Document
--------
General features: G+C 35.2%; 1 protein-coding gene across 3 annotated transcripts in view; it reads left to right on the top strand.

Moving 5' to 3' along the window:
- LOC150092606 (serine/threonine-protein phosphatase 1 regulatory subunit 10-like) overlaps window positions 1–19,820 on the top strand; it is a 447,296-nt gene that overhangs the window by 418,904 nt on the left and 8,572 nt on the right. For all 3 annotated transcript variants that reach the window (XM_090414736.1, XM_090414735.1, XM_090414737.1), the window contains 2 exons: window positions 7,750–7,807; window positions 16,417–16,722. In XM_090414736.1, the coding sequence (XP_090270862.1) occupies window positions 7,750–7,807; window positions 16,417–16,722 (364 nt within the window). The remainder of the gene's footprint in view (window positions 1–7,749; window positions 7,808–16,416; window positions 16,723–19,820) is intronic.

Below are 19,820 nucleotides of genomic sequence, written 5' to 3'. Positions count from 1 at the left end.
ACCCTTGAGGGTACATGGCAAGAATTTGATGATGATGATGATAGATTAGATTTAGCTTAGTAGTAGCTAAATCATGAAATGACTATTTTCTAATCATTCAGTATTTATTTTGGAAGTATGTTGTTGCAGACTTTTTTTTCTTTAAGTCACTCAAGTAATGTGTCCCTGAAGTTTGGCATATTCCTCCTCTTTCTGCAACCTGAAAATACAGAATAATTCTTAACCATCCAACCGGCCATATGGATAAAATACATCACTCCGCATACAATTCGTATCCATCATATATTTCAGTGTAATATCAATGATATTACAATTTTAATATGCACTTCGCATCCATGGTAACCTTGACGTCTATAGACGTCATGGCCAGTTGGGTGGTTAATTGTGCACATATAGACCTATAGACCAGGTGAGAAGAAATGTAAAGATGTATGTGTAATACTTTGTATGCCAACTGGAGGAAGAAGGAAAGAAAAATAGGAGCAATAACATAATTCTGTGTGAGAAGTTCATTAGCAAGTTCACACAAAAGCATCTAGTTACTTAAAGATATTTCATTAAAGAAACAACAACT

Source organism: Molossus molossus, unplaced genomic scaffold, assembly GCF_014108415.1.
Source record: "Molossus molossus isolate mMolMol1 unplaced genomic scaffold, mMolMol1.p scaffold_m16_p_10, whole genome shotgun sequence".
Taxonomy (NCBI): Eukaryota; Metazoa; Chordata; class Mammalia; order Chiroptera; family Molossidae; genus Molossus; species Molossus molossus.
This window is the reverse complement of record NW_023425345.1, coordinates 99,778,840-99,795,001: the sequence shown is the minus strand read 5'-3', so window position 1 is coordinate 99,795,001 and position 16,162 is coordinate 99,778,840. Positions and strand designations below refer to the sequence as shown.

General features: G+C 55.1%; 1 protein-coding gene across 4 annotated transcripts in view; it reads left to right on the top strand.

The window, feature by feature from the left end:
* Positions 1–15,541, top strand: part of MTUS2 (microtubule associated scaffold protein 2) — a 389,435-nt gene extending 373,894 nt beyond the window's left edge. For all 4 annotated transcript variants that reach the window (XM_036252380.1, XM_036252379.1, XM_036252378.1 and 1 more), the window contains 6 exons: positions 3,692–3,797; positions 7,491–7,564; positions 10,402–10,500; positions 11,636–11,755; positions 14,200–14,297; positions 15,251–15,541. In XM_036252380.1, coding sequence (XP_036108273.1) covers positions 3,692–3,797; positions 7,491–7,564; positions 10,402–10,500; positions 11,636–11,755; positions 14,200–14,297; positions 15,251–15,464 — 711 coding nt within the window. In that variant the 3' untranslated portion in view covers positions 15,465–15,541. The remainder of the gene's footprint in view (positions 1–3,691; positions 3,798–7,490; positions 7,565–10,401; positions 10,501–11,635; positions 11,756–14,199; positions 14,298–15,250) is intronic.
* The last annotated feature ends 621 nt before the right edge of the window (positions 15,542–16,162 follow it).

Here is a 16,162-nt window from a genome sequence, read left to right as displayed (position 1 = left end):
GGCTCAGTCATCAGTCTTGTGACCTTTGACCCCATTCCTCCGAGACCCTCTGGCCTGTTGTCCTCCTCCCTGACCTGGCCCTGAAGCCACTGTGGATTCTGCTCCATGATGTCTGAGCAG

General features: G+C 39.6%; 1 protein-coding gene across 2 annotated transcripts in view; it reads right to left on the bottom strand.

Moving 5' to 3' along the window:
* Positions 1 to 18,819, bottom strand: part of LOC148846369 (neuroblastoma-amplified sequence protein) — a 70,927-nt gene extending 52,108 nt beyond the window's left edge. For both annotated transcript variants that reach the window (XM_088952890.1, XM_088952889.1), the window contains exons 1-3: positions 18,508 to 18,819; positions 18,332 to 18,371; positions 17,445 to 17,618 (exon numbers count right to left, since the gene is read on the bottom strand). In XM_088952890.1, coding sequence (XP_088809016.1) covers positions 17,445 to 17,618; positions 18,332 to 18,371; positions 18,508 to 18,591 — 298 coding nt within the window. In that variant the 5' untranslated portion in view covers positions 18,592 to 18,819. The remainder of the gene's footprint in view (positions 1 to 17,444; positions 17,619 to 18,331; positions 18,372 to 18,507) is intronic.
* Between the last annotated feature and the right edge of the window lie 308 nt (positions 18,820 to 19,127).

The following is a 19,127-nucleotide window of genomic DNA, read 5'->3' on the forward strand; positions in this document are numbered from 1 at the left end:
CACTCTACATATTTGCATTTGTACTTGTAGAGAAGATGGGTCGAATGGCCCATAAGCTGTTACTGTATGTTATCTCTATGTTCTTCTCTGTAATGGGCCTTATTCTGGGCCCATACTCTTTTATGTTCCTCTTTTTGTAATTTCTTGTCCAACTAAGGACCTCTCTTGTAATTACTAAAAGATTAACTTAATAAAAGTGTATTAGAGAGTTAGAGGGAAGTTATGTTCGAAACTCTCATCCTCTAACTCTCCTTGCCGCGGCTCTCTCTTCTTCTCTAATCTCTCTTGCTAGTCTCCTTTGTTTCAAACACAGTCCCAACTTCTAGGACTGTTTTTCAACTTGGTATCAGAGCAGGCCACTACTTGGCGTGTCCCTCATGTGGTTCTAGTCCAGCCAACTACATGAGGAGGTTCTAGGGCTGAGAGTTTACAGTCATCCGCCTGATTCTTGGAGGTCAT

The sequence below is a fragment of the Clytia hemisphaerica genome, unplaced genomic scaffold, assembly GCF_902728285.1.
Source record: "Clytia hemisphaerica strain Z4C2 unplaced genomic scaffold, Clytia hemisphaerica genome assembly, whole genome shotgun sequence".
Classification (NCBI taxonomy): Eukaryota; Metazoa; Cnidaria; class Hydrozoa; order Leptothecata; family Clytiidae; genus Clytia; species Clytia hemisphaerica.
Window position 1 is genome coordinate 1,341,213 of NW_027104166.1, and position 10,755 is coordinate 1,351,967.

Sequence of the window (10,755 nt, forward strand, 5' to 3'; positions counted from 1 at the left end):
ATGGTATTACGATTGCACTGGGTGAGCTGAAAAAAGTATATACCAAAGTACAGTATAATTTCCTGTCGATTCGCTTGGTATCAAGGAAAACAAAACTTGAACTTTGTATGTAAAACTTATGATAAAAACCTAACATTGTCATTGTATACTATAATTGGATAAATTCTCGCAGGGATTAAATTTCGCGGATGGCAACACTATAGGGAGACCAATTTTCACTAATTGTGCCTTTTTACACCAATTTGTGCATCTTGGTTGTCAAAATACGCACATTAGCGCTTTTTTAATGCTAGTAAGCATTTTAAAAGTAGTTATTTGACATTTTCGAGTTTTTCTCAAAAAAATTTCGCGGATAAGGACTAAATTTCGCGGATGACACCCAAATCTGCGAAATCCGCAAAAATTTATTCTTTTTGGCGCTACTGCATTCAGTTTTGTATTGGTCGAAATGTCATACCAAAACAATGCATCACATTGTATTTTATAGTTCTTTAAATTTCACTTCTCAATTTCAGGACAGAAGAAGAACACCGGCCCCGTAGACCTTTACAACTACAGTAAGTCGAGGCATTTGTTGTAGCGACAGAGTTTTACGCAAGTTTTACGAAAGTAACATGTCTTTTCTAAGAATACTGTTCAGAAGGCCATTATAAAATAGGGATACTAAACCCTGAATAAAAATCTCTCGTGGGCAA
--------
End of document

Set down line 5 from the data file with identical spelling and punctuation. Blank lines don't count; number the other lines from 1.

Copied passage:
ACCCTTGAGGGTACATGGCAAGAATTTGATGATGATGATGATAGATTAGATTTAGCTTAGTAGTAGCTAAATCATGAAATGACTATTTTCTAATCATTCAGTATTTATTTTGGAAGTATGTTGTTGCAGACTTTTTTTTCTTTAAGTCACTCAAGTAATGTGTCCCTGAAGTTTGGCATATTCCTCCTCTTTCTGCAACCTGAAAATACAGAATAATTCTTAACCATCCAACCGGCCATATGGATAAAATACATCACTCCGCATACAATTCGTATCCATCATATATTTCAGTGTAATATCAATGATATTACAATTTTAATATGCACTTCGCATCCATGGTAACCTTGACGTCTATAGACGTCATGGCCAGTTGGGTGGTTAATTGTGCACATATAGACCTATAGACCAGGTGAGAAGAAATGTAAAGATGTATGTGTAATACTTTGTATGCCAACTGGAGGAAGAAGGAAAGAAAAATAGGAGCAATAACATAATTCTGTGTGAGAAGTTCATTAGCAAGTTCACACAAAAGCATCTAGTTACTTAAAGATATTTCATTAAAGAAACAACAACT